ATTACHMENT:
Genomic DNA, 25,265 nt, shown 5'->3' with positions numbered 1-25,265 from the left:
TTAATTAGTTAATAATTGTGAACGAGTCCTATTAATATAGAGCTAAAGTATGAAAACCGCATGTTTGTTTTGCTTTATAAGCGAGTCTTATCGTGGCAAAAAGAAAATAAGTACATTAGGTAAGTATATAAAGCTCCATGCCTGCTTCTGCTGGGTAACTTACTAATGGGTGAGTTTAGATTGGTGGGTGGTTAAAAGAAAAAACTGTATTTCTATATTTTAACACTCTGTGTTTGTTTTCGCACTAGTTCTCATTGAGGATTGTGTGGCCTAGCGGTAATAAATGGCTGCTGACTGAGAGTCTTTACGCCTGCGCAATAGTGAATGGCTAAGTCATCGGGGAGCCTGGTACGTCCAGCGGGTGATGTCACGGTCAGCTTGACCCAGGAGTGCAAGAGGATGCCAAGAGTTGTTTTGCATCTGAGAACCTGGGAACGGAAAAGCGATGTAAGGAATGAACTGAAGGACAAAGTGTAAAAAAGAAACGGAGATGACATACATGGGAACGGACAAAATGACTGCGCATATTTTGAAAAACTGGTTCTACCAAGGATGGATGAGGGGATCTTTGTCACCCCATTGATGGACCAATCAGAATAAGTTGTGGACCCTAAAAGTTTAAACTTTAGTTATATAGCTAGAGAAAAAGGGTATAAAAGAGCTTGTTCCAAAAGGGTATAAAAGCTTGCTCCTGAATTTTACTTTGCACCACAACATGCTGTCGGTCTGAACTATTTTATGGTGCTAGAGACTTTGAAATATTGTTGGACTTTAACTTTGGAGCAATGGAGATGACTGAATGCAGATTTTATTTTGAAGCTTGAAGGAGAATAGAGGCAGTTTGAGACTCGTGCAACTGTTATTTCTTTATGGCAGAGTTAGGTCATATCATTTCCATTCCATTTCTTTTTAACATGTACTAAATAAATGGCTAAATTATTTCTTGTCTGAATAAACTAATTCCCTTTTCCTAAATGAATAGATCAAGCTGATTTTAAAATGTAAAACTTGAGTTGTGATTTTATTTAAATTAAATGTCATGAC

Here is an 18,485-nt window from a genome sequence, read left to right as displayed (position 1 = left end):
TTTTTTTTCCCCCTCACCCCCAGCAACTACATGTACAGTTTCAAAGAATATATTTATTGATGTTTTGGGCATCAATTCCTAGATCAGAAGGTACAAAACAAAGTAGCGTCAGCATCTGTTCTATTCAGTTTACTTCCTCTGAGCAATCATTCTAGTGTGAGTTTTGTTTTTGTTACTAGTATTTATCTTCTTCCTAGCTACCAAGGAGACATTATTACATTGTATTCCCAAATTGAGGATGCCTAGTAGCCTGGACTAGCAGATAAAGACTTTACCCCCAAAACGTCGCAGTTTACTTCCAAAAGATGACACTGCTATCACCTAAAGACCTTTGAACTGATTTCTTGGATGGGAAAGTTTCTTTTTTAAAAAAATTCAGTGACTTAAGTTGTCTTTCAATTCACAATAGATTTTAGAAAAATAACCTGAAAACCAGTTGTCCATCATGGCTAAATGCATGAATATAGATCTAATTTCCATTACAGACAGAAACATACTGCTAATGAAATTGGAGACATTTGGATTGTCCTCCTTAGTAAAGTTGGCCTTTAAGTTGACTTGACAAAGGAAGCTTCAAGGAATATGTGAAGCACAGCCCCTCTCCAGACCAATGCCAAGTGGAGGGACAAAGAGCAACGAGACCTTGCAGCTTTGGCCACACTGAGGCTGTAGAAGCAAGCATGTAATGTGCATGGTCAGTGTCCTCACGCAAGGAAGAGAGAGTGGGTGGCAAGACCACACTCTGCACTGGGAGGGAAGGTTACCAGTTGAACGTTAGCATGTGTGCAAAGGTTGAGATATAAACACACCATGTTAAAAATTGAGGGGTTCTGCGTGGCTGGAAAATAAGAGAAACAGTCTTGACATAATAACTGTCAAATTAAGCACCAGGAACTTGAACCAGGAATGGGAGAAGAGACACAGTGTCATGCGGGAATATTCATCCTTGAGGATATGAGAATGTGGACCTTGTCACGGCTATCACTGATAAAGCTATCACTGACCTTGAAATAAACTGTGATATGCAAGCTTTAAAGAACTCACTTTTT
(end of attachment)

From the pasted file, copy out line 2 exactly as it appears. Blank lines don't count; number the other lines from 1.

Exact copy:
TTAATTAGTTAATAATTGTGAACGAGTCCTATTAATATAGAGCTAAAGTATGAAAACCGCATGTTTGTTTTGCTTTATAAGCGAGTCTTATCGTGGCAAAAAGAAAATAAGTACATTAGGTAAGTATATAAAGCTCCATGCCTGCTTCTGCTGGGTAACTTACTAATGGGTGAGTTTAGATTGGTGGGTGGTTAAAAGAAAAAACTGTATTTCTATATTTTAACACTCTGTGTTTGTTTTCGCACTAGTTCTCATTGAGGATTGTGTGGCCTAGCGGTAATAAATGGCTGCTGACTGAGAGTCTTTACGCCTGCGCAATAGTGAATGGCTAAGTCATCGGGGAGCCTGGTACGTCCAGCGGGTGATGTCACGGTCAGCTTGACCCAGGAGTGCAAGAGGATGCCAAGAGTTGTTTTGCATCTGAGAACCTGGGAACGGAAAAGCGATGTAAGGAATGAACTGAAGGACAAAGTGTAAAAAAGAAACGGAGATGACATACATGGGAACGGACAAAATGACTGCGCATATTTTGAAAAACTGGTTCTACCAAGGATGGATGAGGGGATCTTTGTCACCCCATTGATGGACCAATCAGAATAAGTTGTGGACCCTAAAAGTTTAAACTTTAGTTATATAGCTAGAGAAAAAGGGTATAAAAGAGCTTGTTCCAAAAGGGTATAAAAGCTTGCTCCTGAATTTTACTTTGCACCACAACATGCTGTCGGTCTGAACTATTTTATGGTGCTAGAGACTTTGAAATATTGTTGGACTTTAACTTTGGAGCAATGGAGATGACTGAATGCAGATTTTATTTTGAAGCTTGAAGGAGAATAGAGGCAGTTTGAGACTCGTGCAACTGTTATTTCTTTATGGCAGAGTTAGGTCATATCATTTCCATTCCATTTCTTTTTAACATGTACTAAATAAATGGCTAAATTATTTCTTGTCTGAATAAACTAATTCCCTTTTCCTAAATGAATAGATCAAGCTGATTTTAAAATGTAAAACTTGAGTTGTGATTTTATTTAAATTAAATGTCATGAC